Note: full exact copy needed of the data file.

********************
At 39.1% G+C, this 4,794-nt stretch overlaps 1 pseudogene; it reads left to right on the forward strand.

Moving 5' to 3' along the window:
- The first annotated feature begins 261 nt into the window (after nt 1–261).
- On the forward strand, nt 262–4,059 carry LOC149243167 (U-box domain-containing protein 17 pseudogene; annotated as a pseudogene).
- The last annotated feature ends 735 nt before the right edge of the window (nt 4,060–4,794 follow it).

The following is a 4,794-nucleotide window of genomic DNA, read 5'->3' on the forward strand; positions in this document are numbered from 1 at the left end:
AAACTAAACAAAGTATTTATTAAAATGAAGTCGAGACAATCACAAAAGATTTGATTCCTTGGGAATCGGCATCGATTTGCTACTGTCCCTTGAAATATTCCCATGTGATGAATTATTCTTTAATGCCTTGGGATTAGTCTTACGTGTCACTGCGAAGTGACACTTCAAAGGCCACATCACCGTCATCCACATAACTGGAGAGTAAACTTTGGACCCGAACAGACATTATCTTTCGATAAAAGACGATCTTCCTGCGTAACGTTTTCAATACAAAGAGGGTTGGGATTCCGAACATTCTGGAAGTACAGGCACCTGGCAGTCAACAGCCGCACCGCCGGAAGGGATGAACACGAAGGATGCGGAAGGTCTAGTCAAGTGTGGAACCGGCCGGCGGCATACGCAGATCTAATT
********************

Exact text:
At 39.1% G+C, this 4,794-nt stretch overlaps 1 pseudogene; it reads left to right on the forward strand.

Moving 5' to 3' along the window:
- The first annotated feature begins 261 nt into the window (after nt 1–261).
- On the forward strand, nt 262–4,059 carry LOC149243167 (U-box domain-containing protein 17 pseudogene; annotated as a pseudogene).
- The last annotated feature ends 735 nt before the right edge of the window (nt 4,060–4,794 follow it).

The following is a 4,794-nucleotide window of genomic DNA, read 5'->3' on the forward strand; positions in this document are numbered from 1 at the left end:
AAACTAAACAAAGTATTTATTAAAATGAAGTCGAGACAATCACAAAAGATTTGATTCCTTGGGAATCGGCATCGATTTGCTACTGTCCCTTGAAATATTCCCATGTGATGAATTATTCTTTAATGCCTTGGGATTAGTCTTACGTGTCACTGCGAAGTGACACTTCAAAGGCCACATCACCGTCATCCACATAACTGGAGAGTAAACTTTGGACCCGAACAGACATTATCTTTCGATAAAAGACGATCTTCCTGCGTAACGTTTTCAATACAAAGAGGGTTGGGATTCCGAACATTCTGGAAGTACAGGCACCTGGCAGTCAACAGCCGCACCGCCGGAAGGGATGAACACGAAGGATGCGGAAGGTCTAGTCAAGTGTGGAACCGGCCGGCGGCATACGCAGATCTAATT